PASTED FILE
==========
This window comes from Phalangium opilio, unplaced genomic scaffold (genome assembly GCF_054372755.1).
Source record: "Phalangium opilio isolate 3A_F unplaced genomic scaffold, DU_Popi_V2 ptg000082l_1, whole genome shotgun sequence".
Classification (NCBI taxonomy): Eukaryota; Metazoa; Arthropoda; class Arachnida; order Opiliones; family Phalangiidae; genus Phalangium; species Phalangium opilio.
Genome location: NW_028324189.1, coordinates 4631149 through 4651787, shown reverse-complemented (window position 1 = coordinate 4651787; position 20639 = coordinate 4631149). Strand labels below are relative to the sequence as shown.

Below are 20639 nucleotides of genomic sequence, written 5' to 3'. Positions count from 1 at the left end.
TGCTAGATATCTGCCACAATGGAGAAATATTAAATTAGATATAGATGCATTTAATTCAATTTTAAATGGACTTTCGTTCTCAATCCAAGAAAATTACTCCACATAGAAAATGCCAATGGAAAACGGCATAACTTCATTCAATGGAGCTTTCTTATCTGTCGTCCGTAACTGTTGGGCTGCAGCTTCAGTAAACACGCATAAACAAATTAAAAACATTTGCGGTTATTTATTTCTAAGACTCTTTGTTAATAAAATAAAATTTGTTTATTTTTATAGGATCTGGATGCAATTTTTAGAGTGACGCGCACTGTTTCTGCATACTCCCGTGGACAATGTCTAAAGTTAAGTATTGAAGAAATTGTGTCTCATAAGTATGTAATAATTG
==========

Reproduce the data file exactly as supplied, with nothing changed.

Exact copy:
This window comes from Phalangium opilio, unplaced genomic scaffold (genome assembly GCF_054372755.1).
Source record: "Phalangium opilio isolate 3A_F unplaced genomic scaffold, DU_Popi_V2 ptg000082l_1, whole genome shotgun sequence".
Classification (NCBI taxonomy): Eukaryota; Metazoa; Arthropoda; class Arachnida; order Opiliones; family Phalangiidae; genus Phalangium; species Phalangium opilio.
Genome location: NW_028324189.1, coordinates 4631149 through 4651787, shown reverse-complemented (window position 1 = coordinate 4651787; position 20639 = coordinate 4631149). Strand labels below are relative to the sequence as shown.

Below are 20639 nucleotides of genomic sequence, written 5' to 3'. Positions count from 1 at the left end.
TGCTAGATATCTGCCACAATGGAGAAATATTAAATTAGATATAGATGCATTTAATTCAATTTTAAATGGACTTTCGTTCTCAATCCAAGAAAATTACTCCACATAGAAAATGCCAATGGAAAACGGCATAACTTCATTCAATGGAGCTTTCTTATCTGTCGTCCGTAACTGTTGGGCTGCAGCTTCAGTAAACACGCATAAACAAATTAAAAACATTTGCGGTTATTTATTTCTAAGACTCTTTGTTAATAAAATAAAATTTGTTTATTTTTATAGGATCTGGATGCAATTTTTAGAGTGACGCGCACTGTTTCTGCATACTCCCGTGGACAATGTCTAAAGTTAAGTATTGAAGAAATTGTGTCTCATAAGTATGTAATAATTG